For all of the baseball fans reading this, the no-hitter by the Philadelphia Phillies Roy Halladay last night in the NLDS playoffs brought back an incredible memory of mine. Way, way back before either Elizabeth or I photographed weddings, I was a primarily a sports photographer in New York. Before any legitimate photo editor would hire me for an assignment, I would build my portfolio by buying the cheapest ticket almost nightly at any of the pro, college or high school stadiums. I would then do my best to sneak down as close to the field as possible to get the right angles and positions to shoot from. This was one of the magical nights. On May 14th, 1996, I attended the game with a few friends that were Seattle Mariners fans, who were taking on the New York Yankees at Yankee Stadium in the Bronx. I remember Joe telling me in the third inning that they wanted to leave early if the Yankees were winning and I mentioned in passing that Dwight Gooden was throwing a no-hitter. He looked at me like I was crazy. When the Yanks took a 2-0 lead into the seventh with Gooden not surrendering a hit, there was a buzz in the crowd about it and suddenly I didn’t seem so crazy.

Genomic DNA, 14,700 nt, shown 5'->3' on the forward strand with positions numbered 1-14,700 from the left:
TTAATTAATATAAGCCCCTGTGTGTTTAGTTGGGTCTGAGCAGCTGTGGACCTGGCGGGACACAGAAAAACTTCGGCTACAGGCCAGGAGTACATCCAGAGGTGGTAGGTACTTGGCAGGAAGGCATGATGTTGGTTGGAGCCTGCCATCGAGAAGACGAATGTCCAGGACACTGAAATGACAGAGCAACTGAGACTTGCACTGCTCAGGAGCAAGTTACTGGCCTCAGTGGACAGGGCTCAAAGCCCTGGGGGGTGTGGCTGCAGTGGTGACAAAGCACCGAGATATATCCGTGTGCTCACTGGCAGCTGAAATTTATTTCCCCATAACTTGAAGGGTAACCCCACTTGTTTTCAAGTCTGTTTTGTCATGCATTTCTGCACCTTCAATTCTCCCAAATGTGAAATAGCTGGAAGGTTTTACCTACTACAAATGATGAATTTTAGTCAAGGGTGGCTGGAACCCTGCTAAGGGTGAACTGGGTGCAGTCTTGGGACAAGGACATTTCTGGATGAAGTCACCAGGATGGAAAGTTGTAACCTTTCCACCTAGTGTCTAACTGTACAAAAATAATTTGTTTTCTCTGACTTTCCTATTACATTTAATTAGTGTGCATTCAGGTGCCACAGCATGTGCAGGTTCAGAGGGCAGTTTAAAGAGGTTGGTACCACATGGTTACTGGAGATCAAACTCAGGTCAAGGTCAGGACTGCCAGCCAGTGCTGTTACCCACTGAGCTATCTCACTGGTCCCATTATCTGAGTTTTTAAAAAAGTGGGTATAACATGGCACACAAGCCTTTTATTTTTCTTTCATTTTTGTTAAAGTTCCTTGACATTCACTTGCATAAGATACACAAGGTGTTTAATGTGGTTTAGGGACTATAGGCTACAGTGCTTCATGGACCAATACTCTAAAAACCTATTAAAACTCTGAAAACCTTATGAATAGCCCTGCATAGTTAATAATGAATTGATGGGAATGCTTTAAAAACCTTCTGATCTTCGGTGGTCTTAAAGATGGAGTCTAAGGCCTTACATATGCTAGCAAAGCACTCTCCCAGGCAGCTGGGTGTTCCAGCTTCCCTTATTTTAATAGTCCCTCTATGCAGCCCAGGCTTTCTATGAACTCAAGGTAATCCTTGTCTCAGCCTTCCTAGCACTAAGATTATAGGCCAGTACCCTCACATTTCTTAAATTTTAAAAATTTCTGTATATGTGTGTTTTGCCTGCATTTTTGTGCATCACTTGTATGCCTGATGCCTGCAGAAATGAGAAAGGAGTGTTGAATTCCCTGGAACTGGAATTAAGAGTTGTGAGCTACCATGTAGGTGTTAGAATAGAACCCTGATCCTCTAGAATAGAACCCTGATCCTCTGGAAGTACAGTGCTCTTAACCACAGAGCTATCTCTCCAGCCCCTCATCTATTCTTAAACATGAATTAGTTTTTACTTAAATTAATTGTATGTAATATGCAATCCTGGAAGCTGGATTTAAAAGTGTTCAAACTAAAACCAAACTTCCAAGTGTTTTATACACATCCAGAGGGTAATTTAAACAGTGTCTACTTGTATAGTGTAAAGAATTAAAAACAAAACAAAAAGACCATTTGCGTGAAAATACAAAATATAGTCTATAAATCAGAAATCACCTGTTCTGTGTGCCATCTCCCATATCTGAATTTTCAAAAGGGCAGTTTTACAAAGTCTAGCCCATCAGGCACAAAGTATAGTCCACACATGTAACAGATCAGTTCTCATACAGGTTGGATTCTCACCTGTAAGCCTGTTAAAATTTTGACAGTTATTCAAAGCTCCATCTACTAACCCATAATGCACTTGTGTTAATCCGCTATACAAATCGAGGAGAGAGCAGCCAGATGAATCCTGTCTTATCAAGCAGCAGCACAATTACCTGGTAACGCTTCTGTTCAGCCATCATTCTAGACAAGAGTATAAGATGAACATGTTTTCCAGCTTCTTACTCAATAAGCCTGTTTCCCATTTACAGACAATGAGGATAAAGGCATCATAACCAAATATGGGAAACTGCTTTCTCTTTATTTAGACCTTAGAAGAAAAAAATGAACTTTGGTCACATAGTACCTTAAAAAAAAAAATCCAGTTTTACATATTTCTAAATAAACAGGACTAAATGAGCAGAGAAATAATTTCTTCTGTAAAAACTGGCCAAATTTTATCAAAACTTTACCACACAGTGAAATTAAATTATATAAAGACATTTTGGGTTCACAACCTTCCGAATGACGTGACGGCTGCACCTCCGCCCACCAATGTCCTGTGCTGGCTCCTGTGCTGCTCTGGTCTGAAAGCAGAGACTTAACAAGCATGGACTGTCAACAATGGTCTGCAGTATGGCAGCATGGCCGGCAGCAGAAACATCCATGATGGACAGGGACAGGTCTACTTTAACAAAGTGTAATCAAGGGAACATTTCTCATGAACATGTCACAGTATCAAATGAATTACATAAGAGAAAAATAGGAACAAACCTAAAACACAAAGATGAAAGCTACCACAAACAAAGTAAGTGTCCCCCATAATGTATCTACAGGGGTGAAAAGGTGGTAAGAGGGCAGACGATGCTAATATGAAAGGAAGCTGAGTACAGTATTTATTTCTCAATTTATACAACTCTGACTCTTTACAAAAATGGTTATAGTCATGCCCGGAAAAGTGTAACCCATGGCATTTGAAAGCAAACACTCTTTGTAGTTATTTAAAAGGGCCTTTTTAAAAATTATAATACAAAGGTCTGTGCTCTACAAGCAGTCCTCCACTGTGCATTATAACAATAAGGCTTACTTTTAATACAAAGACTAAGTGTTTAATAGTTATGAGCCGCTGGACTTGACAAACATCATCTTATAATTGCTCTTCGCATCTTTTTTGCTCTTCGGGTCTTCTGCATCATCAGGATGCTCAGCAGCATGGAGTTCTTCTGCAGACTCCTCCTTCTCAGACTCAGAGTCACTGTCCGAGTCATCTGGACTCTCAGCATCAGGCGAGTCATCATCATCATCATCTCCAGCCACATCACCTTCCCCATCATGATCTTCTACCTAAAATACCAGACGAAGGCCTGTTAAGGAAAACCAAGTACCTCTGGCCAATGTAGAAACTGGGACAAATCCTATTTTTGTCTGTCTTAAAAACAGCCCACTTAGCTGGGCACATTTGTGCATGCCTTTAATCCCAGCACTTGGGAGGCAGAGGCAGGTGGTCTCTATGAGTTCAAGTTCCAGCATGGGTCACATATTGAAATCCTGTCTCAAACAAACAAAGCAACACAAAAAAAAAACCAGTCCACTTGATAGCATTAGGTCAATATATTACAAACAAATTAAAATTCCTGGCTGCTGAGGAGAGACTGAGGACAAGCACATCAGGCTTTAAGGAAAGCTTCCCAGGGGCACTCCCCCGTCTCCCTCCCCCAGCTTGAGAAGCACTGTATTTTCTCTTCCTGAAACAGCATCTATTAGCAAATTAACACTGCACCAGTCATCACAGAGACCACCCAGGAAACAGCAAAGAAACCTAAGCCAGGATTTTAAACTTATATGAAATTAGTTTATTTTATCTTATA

At that point, I told my friends that I’d meet them outside after the game and I weaseled my way down the the lower level. From doing this often enough, I figured out the patterns of the security guards and I made it to the second row by the end of the eighth inning. When Gooden took the mound for the top of the ninth, the place was electric. The crowd hung on every pitch and with two outs, Gooden was poised to make history. With two strikes, I knew the image I wanted to make. As Gooden wound up, I zoomed out to get him throwing the pitch with the giant scoreboard on the left showing nothing but zeros. Paul Sorrento popped the pitch to the rookie shortstop Derek Jeter and the no-hitter was in the books! The iconic stadium shook with excitement as Gooden jumped into catcher Joe Girardi’s arms. It was one of the nights that convinced me that I was going to do whatever it took to do this for a living, that I could actually make a career out of taking photographs.